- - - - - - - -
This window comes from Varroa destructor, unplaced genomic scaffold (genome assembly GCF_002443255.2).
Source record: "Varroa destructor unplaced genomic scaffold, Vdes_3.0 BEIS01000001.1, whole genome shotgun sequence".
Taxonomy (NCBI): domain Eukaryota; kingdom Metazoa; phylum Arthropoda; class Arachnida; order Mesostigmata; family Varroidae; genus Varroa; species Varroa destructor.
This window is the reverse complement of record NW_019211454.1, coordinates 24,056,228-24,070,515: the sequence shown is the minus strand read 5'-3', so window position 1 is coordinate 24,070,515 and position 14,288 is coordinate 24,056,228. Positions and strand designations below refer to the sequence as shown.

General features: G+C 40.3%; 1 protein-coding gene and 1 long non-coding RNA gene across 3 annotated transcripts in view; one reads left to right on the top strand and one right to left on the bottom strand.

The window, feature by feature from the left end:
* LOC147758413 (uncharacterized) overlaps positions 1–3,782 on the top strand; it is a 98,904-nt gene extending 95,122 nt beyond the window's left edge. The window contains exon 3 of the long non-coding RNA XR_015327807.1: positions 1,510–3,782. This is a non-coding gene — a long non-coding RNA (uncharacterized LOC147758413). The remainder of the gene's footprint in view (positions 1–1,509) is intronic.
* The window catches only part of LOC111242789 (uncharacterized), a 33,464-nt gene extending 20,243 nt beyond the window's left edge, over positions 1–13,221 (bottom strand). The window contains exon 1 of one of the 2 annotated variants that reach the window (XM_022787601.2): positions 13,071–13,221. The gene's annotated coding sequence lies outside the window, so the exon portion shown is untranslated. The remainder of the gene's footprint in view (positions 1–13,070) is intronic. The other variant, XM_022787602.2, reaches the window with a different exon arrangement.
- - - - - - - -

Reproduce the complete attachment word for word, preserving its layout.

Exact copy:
This window comes from Varroa destructor, unplaced genomic scaffold (genome assembly GCF_002443255.2).
Source record: "Varroa destructor unplaced genomic scaffold, Vdes_3.0 BEIS01000001.1, whole genome shotgun sequence".
Taxonomy (NCBI): domain Eukaryota; kingdom Metazoa; phylum Arthropoda; class Arachnida; order Mesostigmata; family Varroidae; genus Varroa; species Varroa destructor.
This window is the reverse complement of record NW_019211454.1, coordinates 24,056,228-24,070,515: the sequence shown is the minus strand read 5'-3', so window position 1 is coordinate 24,070,515 and position 14,288 is coordinate 24,056,228. Positions and strand designations below refer to the sequence as shown.

General features: G+C 40.3%; 1 protein-coding gene and 1 long non-coding RNA gene across 3 annotated transcripts in view; one reads left to right on the top strand and one right to left on the bottom strand.

The window, feature by feature from the left end:
* LOC147758413 (uncharacterized) overlaps positions 1–3,782 on the top strand; it is a 98,904-nt gene extending 95,122 nt beyond the window's left edge. The window contains exon 3 of the long non-coding RNA XR_015327807.1: positions 1,510–3,782. This is a non-coding gene — a long non-coding RNA (uncharacterized LOC147758413). The remainder of the gene's footprint in view (positions 1–1,509) is intronic.
* The window catches only part of LOC111242789 (uncharacterized), a 33,464-nt gene extending 20,243 nt beyond the window's left edge, over positions 1–13,221 (bottom strand). The window contains exon 1 of one of the 2 annotated variants that reach the window (XM_022787601.2): positions 13,071–13,221. The gene's annotated coding sequence lies outside the window, so the exon portion shown is untranslated. The remainder of the gene's footprint in view (positions 1–13,070) is intronic. The other variant, XM_022787602.2, reaches the window with a different exon arrangement.